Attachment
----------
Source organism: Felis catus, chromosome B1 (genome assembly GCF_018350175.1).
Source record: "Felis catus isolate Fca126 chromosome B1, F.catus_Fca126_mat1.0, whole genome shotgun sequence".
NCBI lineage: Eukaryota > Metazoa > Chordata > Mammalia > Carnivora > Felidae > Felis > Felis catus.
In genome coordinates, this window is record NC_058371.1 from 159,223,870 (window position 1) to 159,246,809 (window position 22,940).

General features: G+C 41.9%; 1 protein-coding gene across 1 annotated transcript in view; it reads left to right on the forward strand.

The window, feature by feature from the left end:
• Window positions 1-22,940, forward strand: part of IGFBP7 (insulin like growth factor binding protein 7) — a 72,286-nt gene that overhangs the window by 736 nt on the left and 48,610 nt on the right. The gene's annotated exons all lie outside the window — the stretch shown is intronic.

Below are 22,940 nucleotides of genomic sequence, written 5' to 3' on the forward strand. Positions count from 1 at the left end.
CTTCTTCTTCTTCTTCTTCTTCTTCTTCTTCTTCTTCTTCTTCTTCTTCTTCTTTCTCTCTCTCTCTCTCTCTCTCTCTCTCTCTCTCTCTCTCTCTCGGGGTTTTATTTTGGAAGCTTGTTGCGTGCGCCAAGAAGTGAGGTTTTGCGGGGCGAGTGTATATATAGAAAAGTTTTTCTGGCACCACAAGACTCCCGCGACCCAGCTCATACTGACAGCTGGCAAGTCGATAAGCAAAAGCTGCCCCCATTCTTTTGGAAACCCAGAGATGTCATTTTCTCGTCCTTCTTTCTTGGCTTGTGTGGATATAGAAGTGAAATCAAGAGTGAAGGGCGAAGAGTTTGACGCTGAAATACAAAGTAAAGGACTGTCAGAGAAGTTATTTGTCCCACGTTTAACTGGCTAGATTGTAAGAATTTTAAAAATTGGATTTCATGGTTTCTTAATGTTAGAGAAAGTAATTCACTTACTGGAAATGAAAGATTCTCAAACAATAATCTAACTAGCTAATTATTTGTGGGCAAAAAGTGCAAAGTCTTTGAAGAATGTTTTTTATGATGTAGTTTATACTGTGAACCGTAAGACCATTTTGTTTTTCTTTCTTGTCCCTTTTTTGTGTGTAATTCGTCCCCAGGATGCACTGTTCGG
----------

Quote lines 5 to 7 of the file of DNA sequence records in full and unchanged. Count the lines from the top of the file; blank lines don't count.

General features: G+C 41.9%; 1 protein-coding gene across 1 annotated transcript in view; it reads left to right on the forward strand.

The window, feature by feature from the left end:
• Window positions 1-22,940, forward strand: part of IGFBP7 (insulin like growth factor binding protein 7) — a 72,286-nt gene that overhangs the window by 736 nt on the left and 48,610 nt on the right. The gene's annotated exons all lie outside the window — the stretch shown is intronic.